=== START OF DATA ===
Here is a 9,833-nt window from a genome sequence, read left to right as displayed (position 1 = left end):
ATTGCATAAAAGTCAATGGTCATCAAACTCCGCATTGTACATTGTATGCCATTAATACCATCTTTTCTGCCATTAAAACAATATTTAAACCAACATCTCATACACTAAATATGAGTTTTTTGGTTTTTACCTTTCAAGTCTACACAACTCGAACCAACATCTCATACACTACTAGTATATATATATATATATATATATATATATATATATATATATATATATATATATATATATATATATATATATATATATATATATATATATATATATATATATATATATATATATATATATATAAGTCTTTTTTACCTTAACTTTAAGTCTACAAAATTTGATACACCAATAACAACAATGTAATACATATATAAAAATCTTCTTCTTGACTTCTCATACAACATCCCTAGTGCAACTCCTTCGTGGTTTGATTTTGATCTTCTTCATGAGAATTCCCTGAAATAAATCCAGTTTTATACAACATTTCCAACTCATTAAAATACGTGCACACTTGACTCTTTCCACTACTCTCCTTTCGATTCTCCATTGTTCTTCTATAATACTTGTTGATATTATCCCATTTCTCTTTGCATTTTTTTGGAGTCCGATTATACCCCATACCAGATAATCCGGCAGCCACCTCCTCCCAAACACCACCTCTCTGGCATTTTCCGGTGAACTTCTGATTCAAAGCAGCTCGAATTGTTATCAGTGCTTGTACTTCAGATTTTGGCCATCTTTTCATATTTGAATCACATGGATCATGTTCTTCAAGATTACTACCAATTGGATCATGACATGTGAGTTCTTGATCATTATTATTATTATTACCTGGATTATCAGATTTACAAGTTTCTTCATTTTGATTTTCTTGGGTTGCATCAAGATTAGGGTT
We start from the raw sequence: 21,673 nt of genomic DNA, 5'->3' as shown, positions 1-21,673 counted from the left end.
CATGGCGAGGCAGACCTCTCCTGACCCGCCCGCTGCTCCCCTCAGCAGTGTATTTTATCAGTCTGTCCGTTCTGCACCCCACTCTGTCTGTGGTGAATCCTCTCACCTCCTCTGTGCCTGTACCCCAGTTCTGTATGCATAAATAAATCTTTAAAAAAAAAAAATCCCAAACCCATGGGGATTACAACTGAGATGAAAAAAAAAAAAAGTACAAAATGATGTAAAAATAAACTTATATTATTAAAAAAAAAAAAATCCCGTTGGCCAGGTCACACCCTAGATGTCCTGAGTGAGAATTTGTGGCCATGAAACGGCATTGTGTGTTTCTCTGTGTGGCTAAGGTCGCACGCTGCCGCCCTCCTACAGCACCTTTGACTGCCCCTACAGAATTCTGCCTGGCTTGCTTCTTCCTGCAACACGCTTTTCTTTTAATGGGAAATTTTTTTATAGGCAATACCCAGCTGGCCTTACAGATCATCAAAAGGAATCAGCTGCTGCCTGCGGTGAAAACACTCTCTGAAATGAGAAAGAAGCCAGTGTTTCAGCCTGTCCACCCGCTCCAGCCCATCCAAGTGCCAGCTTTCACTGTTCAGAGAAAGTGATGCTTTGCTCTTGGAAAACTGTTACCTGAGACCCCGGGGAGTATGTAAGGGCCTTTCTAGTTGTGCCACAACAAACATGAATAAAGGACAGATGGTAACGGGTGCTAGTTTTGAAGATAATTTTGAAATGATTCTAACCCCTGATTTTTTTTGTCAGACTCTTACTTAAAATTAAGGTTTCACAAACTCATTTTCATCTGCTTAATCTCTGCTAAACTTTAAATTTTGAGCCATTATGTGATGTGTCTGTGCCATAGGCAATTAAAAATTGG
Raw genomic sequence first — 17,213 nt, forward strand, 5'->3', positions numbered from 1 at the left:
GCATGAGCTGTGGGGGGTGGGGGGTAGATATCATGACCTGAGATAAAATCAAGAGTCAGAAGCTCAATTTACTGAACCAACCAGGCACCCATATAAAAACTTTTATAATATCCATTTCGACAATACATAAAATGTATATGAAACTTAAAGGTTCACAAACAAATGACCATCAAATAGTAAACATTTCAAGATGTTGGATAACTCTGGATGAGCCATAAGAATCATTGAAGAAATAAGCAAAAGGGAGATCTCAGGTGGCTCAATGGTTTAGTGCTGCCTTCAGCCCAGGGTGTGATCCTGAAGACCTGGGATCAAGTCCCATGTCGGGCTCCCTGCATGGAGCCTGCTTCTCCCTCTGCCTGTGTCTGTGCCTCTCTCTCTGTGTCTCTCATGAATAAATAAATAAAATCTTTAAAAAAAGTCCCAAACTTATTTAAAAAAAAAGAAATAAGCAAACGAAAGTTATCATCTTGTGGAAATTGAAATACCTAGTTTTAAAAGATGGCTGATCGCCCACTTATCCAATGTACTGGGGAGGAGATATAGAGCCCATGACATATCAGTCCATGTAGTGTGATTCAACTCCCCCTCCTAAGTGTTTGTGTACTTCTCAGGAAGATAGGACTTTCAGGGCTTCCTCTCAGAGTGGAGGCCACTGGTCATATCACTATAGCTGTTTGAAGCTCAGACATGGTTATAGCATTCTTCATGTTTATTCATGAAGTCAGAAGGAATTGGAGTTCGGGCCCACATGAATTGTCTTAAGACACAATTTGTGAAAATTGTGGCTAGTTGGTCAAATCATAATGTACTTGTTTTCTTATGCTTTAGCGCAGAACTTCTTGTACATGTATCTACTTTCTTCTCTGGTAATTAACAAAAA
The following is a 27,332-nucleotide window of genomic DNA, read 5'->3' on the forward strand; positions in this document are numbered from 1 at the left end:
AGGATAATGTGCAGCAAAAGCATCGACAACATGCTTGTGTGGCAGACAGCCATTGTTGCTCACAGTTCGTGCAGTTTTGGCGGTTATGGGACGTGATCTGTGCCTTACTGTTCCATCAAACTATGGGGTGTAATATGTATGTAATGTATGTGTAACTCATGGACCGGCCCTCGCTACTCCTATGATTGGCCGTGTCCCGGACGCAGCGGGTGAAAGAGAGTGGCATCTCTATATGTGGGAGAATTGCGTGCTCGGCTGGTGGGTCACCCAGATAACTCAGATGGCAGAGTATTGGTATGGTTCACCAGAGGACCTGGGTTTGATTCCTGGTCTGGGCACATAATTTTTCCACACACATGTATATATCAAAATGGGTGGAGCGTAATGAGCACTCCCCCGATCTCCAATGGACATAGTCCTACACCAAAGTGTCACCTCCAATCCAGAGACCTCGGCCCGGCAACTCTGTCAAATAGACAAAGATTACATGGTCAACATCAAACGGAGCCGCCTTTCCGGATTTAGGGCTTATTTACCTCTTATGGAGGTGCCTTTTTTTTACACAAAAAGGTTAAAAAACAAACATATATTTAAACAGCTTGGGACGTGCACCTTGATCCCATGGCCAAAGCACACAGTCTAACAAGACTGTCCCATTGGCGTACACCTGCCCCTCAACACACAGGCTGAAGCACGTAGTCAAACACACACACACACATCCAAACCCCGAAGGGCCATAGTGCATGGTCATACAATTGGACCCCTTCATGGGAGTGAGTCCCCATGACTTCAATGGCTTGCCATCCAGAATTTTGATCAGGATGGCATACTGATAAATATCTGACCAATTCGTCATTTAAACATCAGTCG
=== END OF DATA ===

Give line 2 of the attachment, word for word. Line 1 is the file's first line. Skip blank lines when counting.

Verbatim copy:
ATTGCATAAAAGTCAATGGTCATCAAACTCCGCATTGTACATTGTATGCCATTAATACCATCTTTTCTGCCATTAAAACAATATTTAAACCAACATCTCATACACTAAATATGAGTTTTTTGGTTTTTACCTTTCAAGTCTACACAACTCGAACCAACATCTCATACACTACTAGTATATATATATATATATATATATATATATATATATATATATATATATATATATATATATATATATATATATATATATATATATATATATATATATATATATATATATATATATATATATATAAGTCTTTTTTACCTTAACTTTAAGTCTACAAAATTTGATACACCAATAACAACAATGTAATACATATATAAAAATCTTCTTCTTGACTTCTCATACAACATCCCTAGTGCAACTCCTTCGTGGTTTGATTTTGATCTTCTTCATGAGAATTCCCTGAAATAAATCCAGTTTTATACAACATTTCCAACTCATTAAAATACGTGCACACTTGACTCTTTCCACTACTCTCCTTTCGATTCTCCATTGTTCTTCTATAATACTTGTTGATATTATCCCATTTCTCTTTGCATTTTTTTGGAGTCCGATTATACCCCATACCAGATAATCCGGCAGCCACCTCCTCCCAAACACCACCTCTCTGGCATTTTCCGGTGAACTTCTGATTCAAAGCAGCTCGAATTGTTATCAGTGCTTGTACTTCAGATTTTGGCCATCTTTTCATATTTGAATCACATGGATCATGTTCTTCAAGATTACTACCAATTGGATCATGACATGTGAGTTCTTGATCATTATTATTATTATTACCTGGATTATCAGATTTACAAGTTTCTTCATTTTGATTTTCTTGGGTTGCATCAAGATTAGGGTT